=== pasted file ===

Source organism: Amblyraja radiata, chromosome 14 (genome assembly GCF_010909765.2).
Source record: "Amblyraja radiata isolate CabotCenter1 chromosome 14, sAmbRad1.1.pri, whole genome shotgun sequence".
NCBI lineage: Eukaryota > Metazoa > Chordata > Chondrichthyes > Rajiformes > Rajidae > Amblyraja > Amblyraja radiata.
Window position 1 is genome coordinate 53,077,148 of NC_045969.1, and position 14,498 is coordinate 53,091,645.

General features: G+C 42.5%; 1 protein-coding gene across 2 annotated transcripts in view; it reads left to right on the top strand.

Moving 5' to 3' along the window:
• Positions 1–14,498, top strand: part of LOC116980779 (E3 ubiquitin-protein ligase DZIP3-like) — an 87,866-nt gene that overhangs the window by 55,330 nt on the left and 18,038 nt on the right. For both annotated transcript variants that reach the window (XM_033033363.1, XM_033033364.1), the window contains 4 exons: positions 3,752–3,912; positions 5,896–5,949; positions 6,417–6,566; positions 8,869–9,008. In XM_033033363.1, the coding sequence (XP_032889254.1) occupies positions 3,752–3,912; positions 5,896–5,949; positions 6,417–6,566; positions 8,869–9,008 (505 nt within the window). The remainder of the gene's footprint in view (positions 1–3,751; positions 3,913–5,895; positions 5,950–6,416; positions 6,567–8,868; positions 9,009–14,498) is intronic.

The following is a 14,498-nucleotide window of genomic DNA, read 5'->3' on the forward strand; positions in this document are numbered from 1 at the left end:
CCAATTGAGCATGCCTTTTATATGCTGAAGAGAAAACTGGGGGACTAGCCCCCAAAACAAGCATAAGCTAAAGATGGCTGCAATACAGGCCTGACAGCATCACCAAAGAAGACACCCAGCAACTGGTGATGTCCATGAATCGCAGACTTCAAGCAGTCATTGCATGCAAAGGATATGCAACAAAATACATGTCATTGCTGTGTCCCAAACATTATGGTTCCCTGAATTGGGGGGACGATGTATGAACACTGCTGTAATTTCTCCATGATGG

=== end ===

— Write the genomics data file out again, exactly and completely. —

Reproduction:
Source organism: Amblyraja radiata, chromosome 14 (genome assembly GCF_010909765.2).
Source record: "Amblyraja radiata isolate CabotCenter1 chromosome 14, sAmbRad1.1.pri, whole genome shotgun sequence".
NCBI lineage: Eukaryota > Metazoa > Chordata > Chondrichthyes > Rajiformes > Rajidae > Amblyraja > Amblyraja radiata.
Window position 1 is genome coordinate 53,077,148 of NC_045969.1, and position 14,498 is coordinate 53,091,645.

General features: G+C 42.5%; 1 protein-coding gene across 2 annotated transcripts in view; it reads left to right on the top strand.

Moving 5' to 3' along the window:
• Positions 1–14,498, top strand: part of LOC116980779 (E3 ubiquitin-protein ligase DZIP3-like) — an 87,866-nt gene that overhangs the window by 55,330 nt on the left and 18,038 nt on the right. For both annotated transcript variants that reach the window (XM_033033363.1, XM_033033364.1), the window contains 4 exons: positions 3,752–3,912; positions 5,896–5,949; positions 6,417–6,566; positions 8,869–9,008. In XM_033033363.1, the coding sequence (XP_032889254.1) occupies positions 3,752–3,912; positions 5,896–5,949; positions 6,417–6,566; positions 8,869–9,008 (505 nt within the window). The remainder of the gene's footprint in view (positions 1–3,751; positions 3,913–5,895; positions 5,950–6,416; positions 6,567–8,868; positions 9,009–14,498) is intronic.

The following is a 14,498-nucleotide window of genomic DNA, read 5'->3' on the forward strand; positions in this document are numbered from 1 at the left end:
CCAATTGAGCATGCCTTTTATATGCTGAAGAGAAAACTGGGGGACTAGCCCCCAAAACAAGCATAAGCTAAAGATGGCTGCAATACAGGCCTGACAGCATCACCAAAGAAGACACCCAGCAACTGGTGATGTCCATGAATCGCAGACTTCAAGCAGTCATTGCATGCAAAGGATATGCAACAAAATACATGTCATTGCTGTGTCCCAAACATTATGGTTCCCTGAATTGGGGGGACGATGTATGAACACTGCTGTAATTTCTCCATGATGG